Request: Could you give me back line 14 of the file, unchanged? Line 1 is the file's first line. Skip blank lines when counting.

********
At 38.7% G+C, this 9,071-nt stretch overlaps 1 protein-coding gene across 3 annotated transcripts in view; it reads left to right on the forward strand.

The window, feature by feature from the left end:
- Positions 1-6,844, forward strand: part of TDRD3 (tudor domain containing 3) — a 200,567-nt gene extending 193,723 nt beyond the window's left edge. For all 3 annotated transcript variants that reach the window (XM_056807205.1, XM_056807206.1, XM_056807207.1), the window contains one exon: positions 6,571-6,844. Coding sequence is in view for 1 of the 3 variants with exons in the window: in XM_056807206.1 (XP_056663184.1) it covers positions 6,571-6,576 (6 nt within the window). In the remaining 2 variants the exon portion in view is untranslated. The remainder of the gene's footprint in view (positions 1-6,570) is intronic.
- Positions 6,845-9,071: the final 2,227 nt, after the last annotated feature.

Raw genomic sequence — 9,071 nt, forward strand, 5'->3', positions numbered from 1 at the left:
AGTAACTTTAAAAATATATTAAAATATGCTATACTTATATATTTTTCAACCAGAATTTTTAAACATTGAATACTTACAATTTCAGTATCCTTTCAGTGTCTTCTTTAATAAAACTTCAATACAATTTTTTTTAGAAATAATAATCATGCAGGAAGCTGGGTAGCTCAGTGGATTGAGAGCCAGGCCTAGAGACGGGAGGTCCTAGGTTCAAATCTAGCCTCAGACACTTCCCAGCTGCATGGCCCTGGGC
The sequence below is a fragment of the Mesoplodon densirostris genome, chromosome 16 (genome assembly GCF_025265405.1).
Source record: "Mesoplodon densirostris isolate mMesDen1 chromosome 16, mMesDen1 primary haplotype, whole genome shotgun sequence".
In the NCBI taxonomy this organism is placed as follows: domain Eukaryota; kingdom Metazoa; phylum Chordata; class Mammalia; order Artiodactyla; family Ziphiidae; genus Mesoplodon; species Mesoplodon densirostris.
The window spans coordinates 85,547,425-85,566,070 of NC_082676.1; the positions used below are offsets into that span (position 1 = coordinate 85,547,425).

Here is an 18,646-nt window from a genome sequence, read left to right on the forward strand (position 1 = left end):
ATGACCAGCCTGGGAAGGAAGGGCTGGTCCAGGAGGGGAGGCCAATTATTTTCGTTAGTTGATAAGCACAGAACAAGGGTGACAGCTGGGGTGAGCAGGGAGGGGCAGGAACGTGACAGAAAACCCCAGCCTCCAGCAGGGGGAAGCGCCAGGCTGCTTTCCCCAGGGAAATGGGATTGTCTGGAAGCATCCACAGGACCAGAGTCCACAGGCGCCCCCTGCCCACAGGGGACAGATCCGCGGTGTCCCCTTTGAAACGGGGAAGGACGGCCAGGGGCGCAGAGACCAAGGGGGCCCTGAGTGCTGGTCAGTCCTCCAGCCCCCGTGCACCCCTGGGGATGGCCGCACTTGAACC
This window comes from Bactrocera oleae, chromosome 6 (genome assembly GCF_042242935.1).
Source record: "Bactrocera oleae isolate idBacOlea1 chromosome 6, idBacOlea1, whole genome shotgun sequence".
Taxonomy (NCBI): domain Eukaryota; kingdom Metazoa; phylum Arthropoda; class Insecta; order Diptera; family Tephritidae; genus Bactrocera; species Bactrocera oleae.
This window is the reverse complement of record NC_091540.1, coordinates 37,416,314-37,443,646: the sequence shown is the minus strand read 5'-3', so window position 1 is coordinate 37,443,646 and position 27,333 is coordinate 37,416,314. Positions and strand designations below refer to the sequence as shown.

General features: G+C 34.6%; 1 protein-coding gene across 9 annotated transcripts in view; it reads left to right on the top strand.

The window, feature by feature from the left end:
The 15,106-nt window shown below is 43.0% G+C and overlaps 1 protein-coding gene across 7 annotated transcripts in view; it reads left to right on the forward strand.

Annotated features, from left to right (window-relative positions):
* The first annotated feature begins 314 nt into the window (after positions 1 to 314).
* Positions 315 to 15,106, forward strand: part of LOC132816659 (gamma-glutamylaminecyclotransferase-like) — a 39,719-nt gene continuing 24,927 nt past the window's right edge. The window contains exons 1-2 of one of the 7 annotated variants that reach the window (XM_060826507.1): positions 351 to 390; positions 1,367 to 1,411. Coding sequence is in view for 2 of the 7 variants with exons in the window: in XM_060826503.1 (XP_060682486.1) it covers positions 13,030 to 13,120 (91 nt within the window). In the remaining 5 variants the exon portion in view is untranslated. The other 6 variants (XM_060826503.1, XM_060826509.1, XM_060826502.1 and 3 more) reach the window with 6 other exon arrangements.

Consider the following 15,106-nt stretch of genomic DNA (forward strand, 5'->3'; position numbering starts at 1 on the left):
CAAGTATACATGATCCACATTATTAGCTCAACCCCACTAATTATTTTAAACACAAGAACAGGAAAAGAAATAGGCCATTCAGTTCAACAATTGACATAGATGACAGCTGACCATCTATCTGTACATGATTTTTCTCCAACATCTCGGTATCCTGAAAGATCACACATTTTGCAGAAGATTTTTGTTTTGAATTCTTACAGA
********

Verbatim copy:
Source record: "Bactrocera oleae isolate idBacOlea1 chromosome 6, idBacOlea1, whole genome shotgun sequence".